Water and lipids are the two major types of solvent in the body. The lipid cell membrane separates the intracellular fluid from the extracellular fluid (as discussed in Section 2.1). Substances which are water soluble typically do not cross lipid membranes easily unless specific transport mechanisms are present. It might be expected that water would likewise not cross cell membranes easily. Indeed, in artificial lipid bilayers, water does not cross easily and this is consistent with our expectation.
Two questions spring immediately to mind:
The answer to this problem:
Water molecules cross cell membranes by 2 pathways which we can call the lipid pathway & the water channel pathway.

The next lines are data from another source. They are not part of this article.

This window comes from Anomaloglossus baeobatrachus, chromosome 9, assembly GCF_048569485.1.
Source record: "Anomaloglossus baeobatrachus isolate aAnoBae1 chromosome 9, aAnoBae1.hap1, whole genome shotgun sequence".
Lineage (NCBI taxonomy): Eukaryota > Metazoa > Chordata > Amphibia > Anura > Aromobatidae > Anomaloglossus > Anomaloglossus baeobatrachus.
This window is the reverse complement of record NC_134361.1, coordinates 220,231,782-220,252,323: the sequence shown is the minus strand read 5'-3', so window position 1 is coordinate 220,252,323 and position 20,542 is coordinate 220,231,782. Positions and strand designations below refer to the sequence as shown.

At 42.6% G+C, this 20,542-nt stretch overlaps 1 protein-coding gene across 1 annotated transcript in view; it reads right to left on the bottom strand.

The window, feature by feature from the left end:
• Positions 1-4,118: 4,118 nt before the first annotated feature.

This refers to water crossing the lipid bilayer of the cell membrane by diffusion. This initially does not seem to be very credible based on the 'oil & water don't mix' idea BUT it is nonetheless extremely important because this pathway is available in ALL cells in the body.
To express this slightly differently: The 'oil & water don't mix' idea can be quantified as the partition coefficient (ie concentration of water in the lipid phase to the concentration in the aqueous phase). This partition coefficient is as expected, extremely low: about 10-6 which is 1 to a million.
Now there are a couple of other equally important facts to consider:
These factors must be included when considering diffusion across the membrane (as quantified by Fick's law of Diffusion) and they significantly counteract the the very low permeability.
The lipid composition of different cell membranes varies so the rate of fluid flow across cell membranes does vary.